On Changes in Jewish Liturgy: Options and Limitations

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Urim Publications, 2010 - Religion - 221 pages
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Recognizing that certain of the more archaic aspects of Jewish liturgy contain passages and statements that apply more to past eras than to the present day—and can in some cases be offensive to segments of modern society—this book attempts to delineate the parameters of halachically permissible changes in the liturgy. This consideration argues that these changes should have precedents in traditional sources and that they should be made only when they correct anachronisms and defuse potential conflict, thus enhancing the experience of prayer for an ever-widening spectrum of Orthodox Jewry.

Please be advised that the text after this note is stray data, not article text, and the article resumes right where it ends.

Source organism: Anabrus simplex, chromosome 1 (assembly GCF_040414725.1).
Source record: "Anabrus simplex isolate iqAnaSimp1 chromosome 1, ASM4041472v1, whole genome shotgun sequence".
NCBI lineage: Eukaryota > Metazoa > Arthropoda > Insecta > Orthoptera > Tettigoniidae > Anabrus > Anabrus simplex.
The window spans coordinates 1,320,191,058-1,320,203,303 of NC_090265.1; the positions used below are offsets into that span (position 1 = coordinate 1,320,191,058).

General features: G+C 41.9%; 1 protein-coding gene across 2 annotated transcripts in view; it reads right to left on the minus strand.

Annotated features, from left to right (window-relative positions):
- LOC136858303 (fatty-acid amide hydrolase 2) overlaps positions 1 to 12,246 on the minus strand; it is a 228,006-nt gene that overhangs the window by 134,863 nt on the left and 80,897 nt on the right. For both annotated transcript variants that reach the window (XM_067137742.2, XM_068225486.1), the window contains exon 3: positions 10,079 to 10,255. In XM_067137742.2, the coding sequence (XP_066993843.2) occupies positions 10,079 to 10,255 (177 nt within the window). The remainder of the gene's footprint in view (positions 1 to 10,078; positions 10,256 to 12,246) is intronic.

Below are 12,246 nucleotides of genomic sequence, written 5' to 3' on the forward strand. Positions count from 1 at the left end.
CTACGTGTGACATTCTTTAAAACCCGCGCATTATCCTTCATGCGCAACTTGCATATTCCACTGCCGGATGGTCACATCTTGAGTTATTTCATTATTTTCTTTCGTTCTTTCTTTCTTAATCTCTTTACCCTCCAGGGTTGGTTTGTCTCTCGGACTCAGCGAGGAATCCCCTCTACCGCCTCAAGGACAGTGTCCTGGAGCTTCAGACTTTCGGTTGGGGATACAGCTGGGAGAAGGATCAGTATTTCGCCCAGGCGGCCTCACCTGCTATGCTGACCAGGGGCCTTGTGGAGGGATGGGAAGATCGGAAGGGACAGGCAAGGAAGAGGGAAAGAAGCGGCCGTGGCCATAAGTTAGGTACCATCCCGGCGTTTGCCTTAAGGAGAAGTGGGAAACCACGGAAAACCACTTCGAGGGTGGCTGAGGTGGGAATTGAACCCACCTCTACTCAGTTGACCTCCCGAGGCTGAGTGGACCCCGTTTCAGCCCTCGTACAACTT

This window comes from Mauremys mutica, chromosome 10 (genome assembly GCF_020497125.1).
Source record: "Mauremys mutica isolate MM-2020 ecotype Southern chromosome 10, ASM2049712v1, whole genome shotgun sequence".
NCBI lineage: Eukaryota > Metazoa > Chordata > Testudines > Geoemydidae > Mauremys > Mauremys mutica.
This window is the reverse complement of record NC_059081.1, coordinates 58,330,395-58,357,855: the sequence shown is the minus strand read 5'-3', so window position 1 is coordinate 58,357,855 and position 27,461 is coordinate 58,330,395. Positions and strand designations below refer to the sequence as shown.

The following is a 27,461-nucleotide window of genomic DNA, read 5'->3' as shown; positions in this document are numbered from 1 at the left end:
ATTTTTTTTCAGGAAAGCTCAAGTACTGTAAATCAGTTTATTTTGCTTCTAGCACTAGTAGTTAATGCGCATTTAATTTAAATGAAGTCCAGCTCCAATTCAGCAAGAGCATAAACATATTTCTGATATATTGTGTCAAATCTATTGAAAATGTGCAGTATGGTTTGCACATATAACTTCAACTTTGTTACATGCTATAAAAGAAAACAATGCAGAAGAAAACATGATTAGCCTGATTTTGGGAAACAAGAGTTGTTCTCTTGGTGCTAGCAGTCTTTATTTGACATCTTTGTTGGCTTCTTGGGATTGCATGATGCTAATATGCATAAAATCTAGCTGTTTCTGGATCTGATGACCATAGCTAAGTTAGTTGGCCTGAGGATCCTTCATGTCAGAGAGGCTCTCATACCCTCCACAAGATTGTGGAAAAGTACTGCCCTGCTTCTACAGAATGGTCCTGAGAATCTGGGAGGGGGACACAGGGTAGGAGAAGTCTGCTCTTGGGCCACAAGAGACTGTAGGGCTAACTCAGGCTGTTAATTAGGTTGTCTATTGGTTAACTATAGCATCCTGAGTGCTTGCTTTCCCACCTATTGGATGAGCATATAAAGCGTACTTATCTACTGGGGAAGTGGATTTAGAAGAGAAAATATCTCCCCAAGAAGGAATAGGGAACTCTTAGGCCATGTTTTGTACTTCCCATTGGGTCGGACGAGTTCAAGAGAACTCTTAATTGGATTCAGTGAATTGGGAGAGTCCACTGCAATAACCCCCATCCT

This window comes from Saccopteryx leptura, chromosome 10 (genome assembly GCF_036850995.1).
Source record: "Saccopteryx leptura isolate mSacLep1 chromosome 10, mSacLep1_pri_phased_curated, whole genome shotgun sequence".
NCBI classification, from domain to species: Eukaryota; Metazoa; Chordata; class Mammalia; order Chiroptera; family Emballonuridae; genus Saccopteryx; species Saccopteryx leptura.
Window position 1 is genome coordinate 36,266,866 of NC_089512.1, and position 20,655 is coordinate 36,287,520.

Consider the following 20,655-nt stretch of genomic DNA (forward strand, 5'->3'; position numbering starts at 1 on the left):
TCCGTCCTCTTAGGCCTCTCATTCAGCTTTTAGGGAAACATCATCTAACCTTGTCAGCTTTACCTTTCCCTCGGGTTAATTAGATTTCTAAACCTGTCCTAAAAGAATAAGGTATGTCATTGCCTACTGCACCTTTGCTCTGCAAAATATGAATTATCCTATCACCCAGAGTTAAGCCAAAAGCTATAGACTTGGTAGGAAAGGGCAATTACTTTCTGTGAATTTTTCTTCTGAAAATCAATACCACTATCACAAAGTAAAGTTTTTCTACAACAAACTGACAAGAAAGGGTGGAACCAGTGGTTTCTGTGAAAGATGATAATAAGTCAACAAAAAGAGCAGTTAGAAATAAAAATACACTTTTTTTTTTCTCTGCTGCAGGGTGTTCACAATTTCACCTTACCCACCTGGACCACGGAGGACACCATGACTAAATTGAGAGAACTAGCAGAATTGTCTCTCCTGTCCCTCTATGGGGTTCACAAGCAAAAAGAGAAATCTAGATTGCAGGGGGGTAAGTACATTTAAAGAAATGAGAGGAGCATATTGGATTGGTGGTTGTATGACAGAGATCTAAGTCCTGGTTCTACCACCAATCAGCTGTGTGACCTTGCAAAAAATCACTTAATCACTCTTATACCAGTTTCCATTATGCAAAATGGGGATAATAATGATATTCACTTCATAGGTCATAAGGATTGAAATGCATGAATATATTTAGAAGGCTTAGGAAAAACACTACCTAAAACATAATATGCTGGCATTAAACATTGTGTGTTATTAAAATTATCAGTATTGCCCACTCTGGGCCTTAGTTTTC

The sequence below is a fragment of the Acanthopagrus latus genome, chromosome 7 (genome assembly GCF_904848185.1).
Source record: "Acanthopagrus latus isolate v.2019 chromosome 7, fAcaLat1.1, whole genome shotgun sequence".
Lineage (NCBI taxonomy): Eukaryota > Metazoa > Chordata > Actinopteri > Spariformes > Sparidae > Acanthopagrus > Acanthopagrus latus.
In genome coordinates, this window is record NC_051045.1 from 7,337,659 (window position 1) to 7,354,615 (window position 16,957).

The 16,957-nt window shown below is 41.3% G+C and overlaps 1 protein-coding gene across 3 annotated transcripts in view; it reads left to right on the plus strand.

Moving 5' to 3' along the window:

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The Complexity of the Hebrew Prayer Book
The Variety of Liturgical Versions

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About the author (2010)

Daniel Sperber is a leading scholar of Jewish law, customs, and ethics. He has taught in the Talmud department of Bar-Ilan University, was the dean of the faculty of Jewish studies, and serves as the president of the Jesselson Institute for Advanced Torah Studies. The incumbent of the Milan Roven Chair of Talmudic Research, he received the Israel Prize in 1992 for his research in Talmud and the history of Jewish customs, and served as the chairman of the Council for Religious Education at the Israel Ministry of Education for a decade. He has published 30 books—including a well-known eight-volume series, Minhagei Yisrael, on the history of Jewish customs—and more than 400 articles on the subjects of Talmudic and Jewish socioeconomic history, law and customs, classical philology, and Jewish art.

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